Senate Agriculture to Look at USDA Rural Development Programs – Next Wednesday at 10:00 a.m., the Senate Agriculture Committee’s Subcommittee on Rural Development and Energy will hold a hearing on USDA Rural Development Programs and their economic impact across America. USDA’s Lisa Mensah, Under Secretary of Rural Development will testify along with Iowa Farm Bureau Federation President Craig Hill, our friend Iowa Renewable Fuels Association Executive Director Monte Shaw and Cris Sommerville, President of Dakota Turbines in North Dakota.
Senate Enviro Hosts NRC Commissioners on Budget – The Senate Environment Committee will hold an oversight hearing next Wednesday on the President’s FY 2017 Budget Request for the Nuclear Regulatory Commission. All NRC Commissioners will testify.
RFF to Look at Deforestation – Resources for the Future will hold its First Wednesday Seminar at 12:45 p.m. that focused on the opportunities for and challenges of reducing supply chain deforestation using private and regulatory strategies, potential synergies among these strategies, and linkages with Reducing Emissions from Deforestation and Forest Degradation (REDD+). The event will feature leading companies, nongovernmental organizations, and multi-stakeholder initiatives using and promoting these approaches.
WCEE Lunch to Look at EE in Commercial Buildings – The Women’s Council on Energy and the Environment (WCEE) will host a lunch on Wednesday at Noon on new environmental policies, efficiency programs, climate change mitigation, and building codes. These items have been crucial to the design of sustainable infrastructure and development of energy efficient products, services and practices for commercial buildings and industrial plants. The market offers a wide assortment of programs, services and products but…which are the most suitable for commercial buildings or industrial plants? Panelists share their experience on energy efficiency programs implemented in different facilities. Smita Chandra Thomas will discuss how energy efficiency in commercial buildings can contribute to climate change mitigation and the eco-system that makes it possible. Julie Hughes from IMT will present on building energy performance policies–discussing how local, state, and federal government are crucial for making the built environmental more energy efficient. Alana Hutchinson will give an overview of ENERGY STAR best practices for establishing a comprehensive energy management program for buildings and plants. Corrine Figueredo will explain EDGE, an innovative tool developed by the IFC to help build a business case for Green buildings in more than a 100 countries.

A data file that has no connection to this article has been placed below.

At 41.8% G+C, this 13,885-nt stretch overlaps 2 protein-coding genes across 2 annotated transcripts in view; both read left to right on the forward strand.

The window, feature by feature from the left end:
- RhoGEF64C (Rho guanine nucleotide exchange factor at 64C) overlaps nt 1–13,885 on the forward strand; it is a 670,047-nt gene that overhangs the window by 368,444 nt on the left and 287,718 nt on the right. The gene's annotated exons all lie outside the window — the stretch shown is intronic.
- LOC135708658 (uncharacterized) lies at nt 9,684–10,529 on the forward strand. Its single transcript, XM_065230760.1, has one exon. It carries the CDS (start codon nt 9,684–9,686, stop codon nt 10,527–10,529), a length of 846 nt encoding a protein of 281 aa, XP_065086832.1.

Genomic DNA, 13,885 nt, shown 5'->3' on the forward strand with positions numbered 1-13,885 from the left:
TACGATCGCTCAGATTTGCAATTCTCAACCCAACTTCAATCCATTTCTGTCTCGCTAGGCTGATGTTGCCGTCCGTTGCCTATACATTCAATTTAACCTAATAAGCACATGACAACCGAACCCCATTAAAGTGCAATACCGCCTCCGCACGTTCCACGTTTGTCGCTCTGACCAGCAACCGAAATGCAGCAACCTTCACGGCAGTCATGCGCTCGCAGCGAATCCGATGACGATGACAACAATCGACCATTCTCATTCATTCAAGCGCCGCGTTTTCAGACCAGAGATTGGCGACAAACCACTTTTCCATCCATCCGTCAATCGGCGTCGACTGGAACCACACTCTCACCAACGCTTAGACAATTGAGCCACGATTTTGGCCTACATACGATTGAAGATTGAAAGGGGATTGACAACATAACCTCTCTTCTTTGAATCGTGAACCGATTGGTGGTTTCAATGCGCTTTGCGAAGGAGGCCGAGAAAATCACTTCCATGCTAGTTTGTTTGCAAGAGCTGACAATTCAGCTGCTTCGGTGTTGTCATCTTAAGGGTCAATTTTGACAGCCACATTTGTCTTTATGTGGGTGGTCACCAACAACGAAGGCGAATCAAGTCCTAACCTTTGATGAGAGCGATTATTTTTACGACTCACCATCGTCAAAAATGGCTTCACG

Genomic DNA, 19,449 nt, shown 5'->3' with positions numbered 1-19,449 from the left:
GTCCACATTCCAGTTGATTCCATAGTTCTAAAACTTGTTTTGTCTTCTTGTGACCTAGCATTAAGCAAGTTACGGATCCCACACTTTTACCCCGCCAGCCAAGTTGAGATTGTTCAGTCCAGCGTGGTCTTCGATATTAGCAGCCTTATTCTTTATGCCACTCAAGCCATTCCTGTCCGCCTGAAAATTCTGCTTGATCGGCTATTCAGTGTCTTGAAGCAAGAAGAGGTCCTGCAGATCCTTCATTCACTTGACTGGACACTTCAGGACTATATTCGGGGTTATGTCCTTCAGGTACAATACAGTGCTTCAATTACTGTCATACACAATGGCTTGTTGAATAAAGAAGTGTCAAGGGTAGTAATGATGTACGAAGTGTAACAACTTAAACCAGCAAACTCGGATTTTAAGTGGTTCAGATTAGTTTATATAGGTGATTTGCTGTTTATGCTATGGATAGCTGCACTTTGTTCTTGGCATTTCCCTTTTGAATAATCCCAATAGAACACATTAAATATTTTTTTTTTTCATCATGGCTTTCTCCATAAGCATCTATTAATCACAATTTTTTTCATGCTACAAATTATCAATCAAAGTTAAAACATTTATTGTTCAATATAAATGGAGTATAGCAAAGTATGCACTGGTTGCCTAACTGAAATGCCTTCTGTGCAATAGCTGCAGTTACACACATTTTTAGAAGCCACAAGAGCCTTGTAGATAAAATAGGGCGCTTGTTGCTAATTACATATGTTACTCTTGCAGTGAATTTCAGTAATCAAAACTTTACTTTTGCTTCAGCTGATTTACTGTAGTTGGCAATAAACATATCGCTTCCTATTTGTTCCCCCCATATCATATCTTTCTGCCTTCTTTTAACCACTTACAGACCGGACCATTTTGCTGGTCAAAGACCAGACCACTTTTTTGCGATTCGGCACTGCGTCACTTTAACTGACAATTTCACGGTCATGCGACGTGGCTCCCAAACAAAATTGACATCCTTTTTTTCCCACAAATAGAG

SoCo’s Fanning, Duke’s Good, UN Sect, Others Headline WSJ ECO:nomics Forum – The Wall Street Journal hosts its annual ECO:nomics Conference in Santa Barbara on Wednesday evening, Thursday and Friday. The event brings together a diverse group of global CEOs, top entrepreneurs, environmental experts and policy makers for ECO:nomics 2016 in Santa Barbara. This year’s conference will give attendees the opportunity to join the national debate over energy policy, sustainability and climate. Speakers for the annual big shindig include Southern’s Tom Fanning, Duke’s Lynn Good, former UN Secretary-General Ban ki-moon West Virginia Sen. Joe Manchin and Ford’s Mark Fields.
Green Symposium Set for DC – On Thursday and Friday at UDC, the 8th annual World Green Energy Symposium (WGES) will hold an educational and informational exchange platform featuring top decision makers and thought leaders who are seeking energy usage savings solutions and/or to increase economic development through the use of sustainable technologies and products. The WGES is a rare opportunity to meet firsthand some of the most innovative and advanced technologies to meet those demands, whether an innovator, investor, purchaser, or decision maker in new energy.